Calories…you count them, you read food nutrition labels, but are they accurate? I recently read an article from Precision Nutrition pointed out that a recent study found that nutrition labels on processed foods seriously underestimate calorie counts. Scary, I know!
What is a calorie? A calorie is a way to measure energy. It’s a unit of measurement, just like a centimetre is a unit of measurement. A food calorie (technically, a kilocalorie, or kcal) is simply how much energy you need to increase the temperature of 1 kilogram (about 1 L*) of water by 1˚C.
Experts, over the years, have said that a calorie is a calorie and as long as you eat fewer calories than you expend, then you will lose weight. So, if this is true why are people continuing to gain weight? That is because there is no consideration for the quality of calories. It is much different to have broccoli versus a candy bar. When people are calorie counting they tend to reach for things like low cal cookies, diet soda, etc. Even if there was a deficit in calories, the quality of what they were eating is pretty bad.
In the study, researchers took samples from restaurants and frozen foods.
Frozen foods were from:
South Beach Living
Bell & Evans
Restaurants surveyed were:
The Olive Garden
There were 39 meals in total, all with nutritional information available (either on the package or on the web) and labelled as low calorie (<500 kcal).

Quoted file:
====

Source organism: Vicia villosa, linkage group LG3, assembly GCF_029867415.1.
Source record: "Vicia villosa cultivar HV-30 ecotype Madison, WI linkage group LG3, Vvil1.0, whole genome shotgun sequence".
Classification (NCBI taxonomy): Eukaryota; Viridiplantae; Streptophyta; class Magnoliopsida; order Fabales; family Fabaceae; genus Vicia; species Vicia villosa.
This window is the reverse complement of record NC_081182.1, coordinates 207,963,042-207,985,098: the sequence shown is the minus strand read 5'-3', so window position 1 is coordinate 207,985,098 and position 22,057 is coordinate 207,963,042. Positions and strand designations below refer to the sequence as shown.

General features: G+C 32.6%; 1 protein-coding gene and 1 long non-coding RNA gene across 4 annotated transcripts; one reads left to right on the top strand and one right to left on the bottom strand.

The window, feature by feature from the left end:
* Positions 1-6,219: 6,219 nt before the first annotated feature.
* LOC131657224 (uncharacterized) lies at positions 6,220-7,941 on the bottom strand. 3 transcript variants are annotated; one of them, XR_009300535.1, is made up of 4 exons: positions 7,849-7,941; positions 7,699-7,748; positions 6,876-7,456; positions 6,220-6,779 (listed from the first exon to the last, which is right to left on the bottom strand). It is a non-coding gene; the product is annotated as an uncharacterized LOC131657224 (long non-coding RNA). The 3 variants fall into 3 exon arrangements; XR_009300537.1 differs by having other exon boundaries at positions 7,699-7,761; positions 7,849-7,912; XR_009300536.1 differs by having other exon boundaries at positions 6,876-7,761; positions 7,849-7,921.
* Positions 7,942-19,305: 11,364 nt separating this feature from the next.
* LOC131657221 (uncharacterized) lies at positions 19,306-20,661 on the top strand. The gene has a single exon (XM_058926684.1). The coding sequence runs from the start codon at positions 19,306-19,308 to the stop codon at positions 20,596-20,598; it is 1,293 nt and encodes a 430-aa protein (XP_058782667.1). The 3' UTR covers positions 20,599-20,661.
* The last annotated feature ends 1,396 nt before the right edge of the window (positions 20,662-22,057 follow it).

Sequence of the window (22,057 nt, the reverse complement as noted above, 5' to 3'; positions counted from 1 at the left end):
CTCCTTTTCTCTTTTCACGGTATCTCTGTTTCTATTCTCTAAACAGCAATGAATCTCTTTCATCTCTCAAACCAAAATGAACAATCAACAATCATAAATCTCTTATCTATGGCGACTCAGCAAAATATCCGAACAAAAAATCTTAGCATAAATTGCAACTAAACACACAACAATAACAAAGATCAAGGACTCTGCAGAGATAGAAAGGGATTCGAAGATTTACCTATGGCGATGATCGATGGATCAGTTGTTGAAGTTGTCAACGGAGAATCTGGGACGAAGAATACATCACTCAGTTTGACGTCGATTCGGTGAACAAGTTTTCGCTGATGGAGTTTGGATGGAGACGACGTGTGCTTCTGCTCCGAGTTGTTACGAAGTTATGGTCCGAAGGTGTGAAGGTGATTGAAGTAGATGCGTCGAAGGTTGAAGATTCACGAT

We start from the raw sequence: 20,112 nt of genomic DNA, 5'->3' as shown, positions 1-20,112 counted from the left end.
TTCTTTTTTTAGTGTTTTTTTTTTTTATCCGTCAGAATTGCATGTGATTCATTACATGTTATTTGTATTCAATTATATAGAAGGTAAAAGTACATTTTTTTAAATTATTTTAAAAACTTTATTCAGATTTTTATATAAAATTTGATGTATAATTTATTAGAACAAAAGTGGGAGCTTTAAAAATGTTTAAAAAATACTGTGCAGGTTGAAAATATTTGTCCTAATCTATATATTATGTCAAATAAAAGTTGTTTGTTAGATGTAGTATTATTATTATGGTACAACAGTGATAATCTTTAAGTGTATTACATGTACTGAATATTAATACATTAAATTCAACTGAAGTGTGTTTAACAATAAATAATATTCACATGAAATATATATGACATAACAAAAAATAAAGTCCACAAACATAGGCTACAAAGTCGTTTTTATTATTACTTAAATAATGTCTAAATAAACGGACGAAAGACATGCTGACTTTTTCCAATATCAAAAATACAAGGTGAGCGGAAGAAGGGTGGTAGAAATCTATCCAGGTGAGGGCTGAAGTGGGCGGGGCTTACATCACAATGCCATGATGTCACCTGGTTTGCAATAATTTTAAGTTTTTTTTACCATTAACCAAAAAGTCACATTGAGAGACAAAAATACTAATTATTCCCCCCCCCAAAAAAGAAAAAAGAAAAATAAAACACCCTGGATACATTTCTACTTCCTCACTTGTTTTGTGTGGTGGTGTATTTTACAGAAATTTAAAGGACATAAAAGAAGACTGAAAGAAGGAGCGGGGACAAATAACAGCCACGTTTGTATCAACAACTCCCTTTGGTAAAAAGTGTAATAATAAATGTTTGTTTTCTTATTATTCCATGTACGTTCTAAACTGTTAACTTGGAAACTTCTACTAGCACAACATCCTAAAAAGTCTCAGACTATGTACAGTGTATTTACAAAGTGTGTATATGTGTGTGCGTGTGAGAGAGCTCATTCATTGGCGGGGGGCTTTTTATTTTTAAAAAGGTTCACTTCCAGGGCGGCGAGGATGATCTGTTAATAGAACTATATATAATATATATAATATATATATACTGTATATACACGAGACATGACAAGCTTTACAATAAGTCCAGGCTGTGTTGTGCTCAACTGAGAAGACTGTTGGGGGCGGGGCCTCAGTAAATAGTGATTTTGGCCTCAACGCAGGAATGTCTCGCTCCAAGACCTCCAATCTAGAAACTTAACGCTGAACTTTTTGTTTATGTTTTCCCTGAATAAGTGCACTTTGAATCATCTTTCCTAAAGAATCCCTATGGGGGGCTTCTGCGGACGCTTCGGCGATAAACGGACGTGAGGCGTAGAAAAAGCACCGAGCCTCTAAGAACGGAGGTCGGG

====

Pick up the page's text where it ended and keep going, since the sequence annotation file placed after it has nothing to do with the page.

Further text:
The researchers picked the lowest calorie meals on the menu at the restaurants and matched those meals when picking the frozen dinners at the grocery store.
The researchers deliberately set out to find the low-calorie options. They didn’t look for obvious offenders, such as the Domino’s Mac ‘n’ Cheese Breadbowl or the Ruby Tuesday Double Chocolate Cake. They purposely sought foods that calorie-conscious eaters might select.
Here is what they found:
- On average the 10 frozen meals had 8% more calories than the amount given on the labels. This doesn’t seem too bad, unless you eat these meals regularly.
- In this study restaurants underestimated the calories of their meals by an average of 18%!
- The worst estimates were from Denny’s for their toast and grits. Dry white toast was 283 calories per slice instead of the 97 calories listed. Grits served with butter were also much higher in calories than reported by Denny’s (258 calories instead of the reported 86 calories).
Their conclusion: Eat unprocessed, whole foods — for many reasons. They are better for you in general. They have more of the good stuff (vitamins, minerals, fiber, phytonutrients, etc.) and less of the bad stuff (additives, sugar, etc.). They fill you up better. They nourish you better. And you know exactly what you’re eating.
Source: Precision Nutrition